Imagine your grandmother was brutally killed by a home invader and then wanting to take the murderer out for a free lunch and new outfit upon their release from prison.
That's exactly what Bill Pelke, 43, said he planned to do during a recent interview with ABC News.
In 1986, Ruth Pelke, a 78-year-old Bible Studies teacher, was stabbed 33 times in her home by Paula Cooper, 43, during a robbery. At the time of the murder, Cooper, like Bill Pelke, was 15-years-old.
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After acknowledging that he has forgiven Cooper for murdering his grandmother, Pelke shared how he hopes to welcome the killer back into society.
"I’m hoping we’ll get together for a meal and do some shopping.
I have a friend who wants to buy her a couple of outfits," Pelke told ABCNews.com. "It’s been a long journey, that’s for sure, but what I learned about love and compassion and forgiveness in 1986 has just kept me going."
Originally sentenced to death for the heinous act, which she confessed to, Cooper's sentence was commuted to 60 years after many, including Pope John Paul II and Bill Pelke, called for clemency considering her age and the fact that her three accomplices received much lighter prison sentences.
On Monday, Cooper was released early from an Indiana Corrections facility for good behavior, ABC News reported.
During her incarceration Cooper earned a bachelor's degree and worked primarily in the kitchen.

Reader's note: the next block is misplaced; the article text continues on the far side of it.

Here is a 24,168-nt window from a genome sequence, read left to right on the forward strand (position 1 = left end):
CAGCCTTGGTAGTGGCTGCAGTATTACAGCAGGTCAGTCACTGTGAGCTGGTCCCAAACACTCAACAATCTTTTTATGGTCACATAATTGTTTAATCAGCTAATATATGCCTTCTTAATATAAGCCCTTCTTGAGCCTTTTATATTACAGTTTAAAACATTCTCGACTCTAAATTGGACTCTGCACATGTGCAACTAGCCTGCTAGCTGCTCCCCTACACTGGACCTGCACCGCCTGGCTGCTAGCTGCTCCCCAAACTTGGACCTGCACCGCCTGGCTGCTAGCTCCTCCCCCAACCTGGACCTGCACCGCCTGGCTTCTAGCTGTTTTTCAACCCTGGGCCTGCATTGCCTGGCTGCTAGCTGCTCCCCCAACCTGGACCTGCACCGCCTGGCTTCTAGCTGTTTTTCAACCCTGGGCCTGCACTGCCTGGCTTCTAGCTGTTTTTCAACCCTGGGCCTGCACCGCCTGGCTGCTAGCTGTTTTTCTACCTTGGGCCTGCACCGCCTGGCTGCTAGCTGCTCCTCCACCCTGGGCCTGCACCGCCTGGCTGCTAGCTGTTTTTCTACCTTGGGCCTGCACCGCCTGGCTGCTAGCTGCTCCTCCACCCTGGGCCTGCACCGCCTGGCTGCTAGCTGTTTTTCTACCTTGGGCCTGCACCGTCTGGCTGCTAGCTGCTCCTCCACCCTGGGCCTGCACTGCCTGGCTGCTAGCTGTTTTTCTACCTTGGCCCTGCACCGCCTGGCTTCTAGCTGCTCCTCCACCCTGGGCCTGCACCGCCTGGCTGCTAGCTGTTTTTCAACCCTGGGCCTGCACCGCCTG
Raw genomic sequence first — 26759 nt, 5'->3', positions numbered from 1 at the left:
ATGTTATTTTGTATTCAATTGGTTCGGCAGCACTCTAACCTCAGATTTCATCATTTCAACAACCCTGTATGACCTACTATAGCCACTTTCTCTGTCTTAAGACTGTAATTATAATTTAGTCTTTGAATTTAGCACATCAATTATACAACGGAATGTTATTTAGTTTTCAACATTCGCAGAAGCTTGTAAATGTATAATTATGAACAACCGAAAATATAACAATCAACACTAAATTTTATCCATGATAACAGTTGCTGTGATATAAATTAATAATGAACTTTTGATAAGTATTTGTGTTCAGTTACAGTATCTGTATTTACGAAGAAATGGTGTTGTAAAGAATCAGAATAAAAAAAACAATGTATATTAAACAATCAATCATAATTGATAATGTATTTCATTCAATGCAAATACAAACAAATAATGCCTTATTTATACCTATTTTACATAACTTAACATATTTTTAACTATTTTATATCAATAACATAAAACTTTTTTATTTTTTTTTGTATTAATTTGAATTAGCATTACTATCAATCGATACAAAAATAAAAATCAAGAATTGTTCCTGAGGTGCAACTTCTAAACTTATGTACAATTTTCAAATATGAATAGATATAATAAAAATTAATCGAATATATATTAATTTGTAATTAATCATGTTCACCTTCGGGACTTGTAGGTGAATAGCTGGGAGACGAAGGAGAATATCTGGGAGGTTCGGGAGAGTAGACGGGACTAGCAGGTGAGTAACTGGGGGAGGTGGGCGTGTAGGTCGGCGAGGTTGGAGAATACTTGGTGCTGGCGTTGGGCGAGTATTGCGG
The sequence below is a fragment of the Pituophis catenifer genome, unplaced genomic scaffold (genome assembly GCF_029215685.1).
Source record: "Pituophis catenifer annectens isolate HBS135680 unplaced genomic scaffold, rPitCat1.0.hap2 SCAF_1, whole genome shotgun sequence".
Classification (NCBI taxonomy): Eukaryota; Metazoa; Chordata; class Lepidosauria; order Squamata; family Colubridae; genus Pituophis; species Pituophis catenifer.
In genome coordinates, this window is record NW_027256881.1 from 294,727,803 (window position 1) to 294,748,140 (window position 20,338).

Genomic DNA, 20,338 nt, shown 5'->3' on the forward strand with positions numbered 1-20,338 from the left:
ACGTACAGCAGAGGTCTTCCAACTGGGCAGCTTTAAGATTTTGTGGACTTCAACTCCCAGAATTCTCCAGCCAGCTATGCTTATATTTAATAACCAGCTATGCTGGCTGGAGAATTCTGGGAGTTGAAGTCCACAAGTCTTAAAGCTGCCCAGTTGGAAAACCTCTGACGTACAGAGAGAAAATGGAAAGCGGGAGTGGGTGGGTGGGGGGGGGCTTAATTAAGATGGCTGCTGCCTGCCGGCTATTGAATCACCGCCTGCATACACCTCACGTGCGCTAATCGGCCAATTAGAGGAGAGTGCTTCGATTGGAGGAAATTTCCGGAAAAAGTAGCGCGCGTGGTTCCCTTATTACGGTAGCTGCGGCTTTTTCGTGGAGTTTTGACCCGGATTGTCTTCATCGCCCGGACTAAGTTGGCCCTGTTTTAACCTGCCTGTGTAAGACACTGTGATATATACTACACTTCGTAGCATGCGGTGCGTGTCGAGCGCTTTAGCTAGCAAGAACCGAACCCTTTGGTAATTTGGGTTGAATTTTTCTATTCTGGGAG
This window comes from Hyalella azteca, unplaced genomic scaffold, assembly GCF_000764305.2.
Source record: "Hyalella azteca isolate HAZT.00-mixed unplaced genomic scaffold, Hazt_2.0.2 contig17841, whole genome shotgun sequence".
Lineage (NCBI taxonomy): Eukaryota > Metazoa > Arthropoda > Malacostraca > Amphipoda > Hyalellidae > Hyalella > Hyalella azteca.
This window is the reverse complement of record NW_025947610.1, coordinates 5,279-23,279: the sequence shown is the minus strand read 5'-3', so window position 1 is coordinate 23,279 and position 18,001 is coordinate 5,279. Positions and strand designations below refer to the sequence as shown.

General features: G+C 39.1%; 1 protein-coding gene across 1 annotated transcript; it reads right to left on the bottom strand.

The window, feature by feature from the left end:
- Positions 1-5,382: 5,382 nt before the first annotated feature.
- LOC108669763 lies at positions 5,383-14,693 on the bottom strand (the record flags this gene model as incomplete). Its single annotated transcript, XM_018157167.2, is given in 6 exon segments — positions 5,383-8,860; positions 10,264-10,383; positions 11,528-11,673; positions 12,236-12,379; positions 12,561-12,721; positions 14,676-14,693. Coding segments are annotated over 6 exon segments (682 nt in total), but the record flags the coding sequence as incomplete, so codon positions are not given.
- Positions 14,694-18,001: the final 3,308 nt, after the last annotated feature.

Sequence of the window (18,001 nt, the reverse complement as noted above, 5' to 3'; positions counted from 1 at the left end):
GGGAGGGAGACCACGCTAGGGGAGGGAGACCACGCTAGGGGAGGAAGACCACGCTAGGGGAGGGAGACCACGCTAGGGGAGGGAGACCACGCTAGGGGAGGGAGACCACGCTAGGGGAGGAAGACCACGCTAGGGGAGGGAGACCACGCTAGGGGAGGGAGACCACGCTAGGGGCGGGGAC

She also apologized for killing the 78-year-old Bible Studies teacher.
Cooper’s sister, Rhonda Labroi, claimed her murdering kin has worked hard to reform herself while in prison.
"Paula has worked hard to change her life in the decades since the crime," Labroi wrote in an email to ABCNews.com. "She entered prison as a very troubled teenager and is leaving a reformed woman."
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"We are proud of how much she’s grown and she has all of our support as she starts this second chance at life," Labroi added. "As always, our sincerest thoughts and prayers go out to the Pelke family."
Doug Garrison, a spokesman for the Indiana Department of Corrections, would not say where Cooper would be living upon her release, telling ABC News: "The plan for her is to have her meet regularly with her parole officer to help her find a job and permanent housing."
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